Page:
Google has decided not to delay the implementation of its new privacy policies, under which its various services will share the user data they collect. The European Commission's Article 29 Working Party had requested that the search giant pause its rollout of the new policies in order to determine what affect they'll have on users. It's unclear how the EC will respond to Google's snub.
Google (Nasdaq: GOOG) has rejected the request of European regulators that it delay the implementation of its new privacy policies to give authorities time to review the changes and ensure that users' data will remain secure.
The European Commission's Article 29 Working Party, an independent body of data privacy regulators, asked Google to hold off on launching its new policies until after the committee could analyze the changes and how they would affect European Internet users.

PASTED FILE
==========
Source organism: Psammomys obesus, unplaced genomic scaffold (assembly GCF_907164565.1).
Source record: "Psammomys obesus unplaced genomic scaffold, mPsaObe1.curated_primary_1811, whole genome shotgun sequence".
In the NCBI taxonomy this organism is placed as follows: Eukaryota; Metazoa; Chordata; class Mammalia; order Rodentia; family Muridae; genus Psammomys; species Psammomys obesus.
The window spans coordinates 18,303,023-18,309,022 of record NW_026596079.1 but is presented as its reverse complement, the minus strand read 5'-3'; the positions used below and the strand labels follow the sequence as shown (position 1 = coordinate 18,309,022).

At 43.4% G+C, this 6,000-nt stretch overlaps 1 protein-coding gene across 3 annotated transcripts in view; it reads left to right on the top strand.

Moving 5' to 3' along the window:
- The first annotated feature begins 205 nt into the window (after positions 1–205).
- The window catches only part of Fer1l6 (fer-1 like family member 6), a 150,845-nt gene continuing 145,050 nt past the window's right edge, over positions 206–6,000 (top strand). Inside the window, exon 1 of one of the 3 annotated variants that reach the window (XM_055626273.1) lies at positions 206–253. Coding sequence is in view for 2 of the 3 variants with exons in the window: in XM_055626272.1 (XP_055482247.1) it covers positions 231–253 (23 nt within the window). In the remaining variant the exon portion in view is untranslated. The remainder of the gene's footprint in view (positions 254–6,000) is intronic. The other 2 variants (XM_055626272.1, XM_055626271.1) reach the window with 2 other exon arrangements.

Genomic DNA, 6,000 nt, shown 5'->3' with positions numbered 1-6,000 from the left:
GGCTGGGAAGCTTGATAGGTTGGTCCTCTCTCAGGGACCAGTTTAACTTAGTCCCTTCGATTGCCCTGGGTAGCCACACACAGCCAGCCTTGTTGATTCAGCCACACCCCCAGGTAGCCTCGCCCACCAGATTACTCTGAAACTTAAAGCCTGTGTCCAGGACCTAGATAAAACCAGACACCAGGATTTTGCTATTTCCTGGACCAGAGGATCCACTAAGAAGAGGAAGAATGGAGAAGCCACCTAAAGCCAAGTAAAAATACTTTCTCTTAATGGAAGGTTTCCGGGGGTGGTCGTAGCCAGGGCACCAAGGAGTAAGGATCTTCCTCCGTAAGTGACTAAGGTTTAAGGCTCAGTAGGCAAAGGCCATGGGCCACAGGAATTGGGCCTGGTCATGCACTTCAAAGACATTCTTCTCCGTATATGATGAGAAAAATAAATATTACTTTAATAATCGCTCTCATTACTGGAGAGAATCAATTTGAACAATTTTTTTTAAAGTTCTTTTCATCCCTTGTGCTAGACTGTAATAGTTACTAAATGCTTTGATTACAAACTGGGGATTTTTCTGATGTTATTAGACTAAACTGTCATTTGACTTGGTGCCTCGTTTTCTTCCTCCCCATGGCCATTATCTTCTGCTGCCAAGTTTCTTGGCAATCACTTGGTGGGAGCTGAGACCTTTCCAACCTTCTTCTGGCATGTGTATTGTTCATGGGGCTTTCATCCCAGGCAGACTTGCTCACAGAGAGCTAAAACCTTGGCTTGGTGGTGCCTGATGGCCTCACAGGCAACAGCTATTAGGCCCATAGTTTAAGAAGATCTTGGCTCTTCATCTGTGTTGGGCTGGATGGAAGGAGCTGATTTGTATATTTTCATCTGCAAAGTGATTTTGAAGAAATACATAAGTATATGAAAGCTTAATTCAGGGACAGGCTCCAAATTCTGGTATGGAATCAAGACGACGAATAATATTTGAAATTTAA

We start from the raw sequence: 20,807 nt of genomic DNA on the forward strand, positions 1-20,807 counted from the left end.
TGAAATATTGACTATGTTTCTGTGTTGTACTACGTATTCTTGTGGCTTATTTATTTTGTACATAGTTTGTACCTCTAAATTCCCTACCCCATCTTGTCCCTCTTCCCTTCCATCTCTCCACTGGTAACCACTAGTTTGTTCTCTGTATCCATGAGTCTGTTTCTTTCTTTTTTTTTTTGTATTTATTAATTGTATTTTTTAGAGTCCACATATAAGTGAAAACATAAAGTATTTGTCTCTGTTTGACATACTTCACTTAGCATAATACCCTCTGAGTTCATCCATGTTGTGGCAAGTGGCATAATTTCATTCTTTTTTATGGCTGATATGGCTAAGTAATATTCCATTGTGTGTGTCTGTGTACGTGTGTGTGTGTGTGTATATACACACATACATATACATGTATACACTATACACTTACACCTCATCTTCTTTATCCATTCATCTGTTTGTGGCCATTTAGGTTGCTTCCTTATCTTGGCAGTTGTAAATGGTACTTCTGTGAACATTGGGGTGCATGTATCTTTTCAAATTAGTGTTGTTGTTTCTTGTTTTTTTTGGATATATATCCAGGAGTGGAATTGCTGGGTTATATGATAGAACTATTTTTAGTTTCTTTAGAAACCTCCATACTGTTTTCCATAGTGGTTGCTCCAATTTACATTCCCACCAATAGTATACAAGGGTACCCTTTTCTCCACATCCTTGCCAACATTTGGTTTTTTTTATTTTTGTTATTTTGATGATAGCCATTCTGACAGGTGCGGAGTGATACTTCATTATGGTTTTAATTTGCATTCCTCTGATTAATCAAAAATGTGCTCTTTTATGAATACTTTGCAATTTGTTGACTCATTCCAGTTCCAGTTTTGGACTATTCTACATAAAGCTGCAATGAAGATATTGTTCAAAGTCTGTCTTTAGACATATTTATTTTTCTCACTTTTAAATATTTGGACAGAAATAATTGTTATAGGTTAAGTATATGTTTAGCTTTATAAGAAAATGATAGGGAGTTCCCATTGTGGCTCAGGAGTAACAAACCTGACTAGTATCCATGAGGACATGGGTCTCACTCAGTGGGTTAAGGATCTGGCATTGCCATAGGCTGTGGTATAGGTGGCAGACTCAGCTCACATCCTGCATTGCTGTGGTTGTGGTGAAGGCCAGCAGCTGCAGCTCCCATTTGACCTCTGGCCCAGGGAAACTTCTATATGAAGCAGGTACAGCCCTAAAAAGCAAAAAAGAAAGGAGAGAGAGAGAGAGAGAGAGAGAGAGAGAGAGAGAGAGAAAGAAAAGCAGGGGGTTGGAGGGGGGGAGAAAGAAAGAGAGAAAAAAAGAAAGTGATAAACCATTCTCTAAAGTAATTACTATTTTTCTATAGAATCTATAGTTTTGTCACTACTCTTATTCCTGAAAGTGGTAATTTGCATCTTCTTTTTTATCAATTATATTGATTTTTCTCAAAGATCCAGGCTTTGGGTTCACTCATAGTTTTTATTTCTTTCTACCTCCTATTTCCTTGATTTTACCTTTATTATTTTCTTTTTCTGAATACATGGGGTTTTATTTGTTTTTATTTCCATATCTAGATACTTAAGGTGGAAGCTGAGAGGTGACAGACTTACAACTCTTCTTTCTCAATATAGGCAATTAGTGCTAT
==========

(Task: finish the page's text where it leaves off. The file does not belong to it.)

The new policies, which Google announced in January, are set to go in place in March. They represent a simplification of Google's privacy regulations, according to the company. Google has multiple platforms that harvest user data -- Gmail accounts, its social network Google+, YouTube and personalized search history information, among others. The company plans to consolidate that information into a single policy...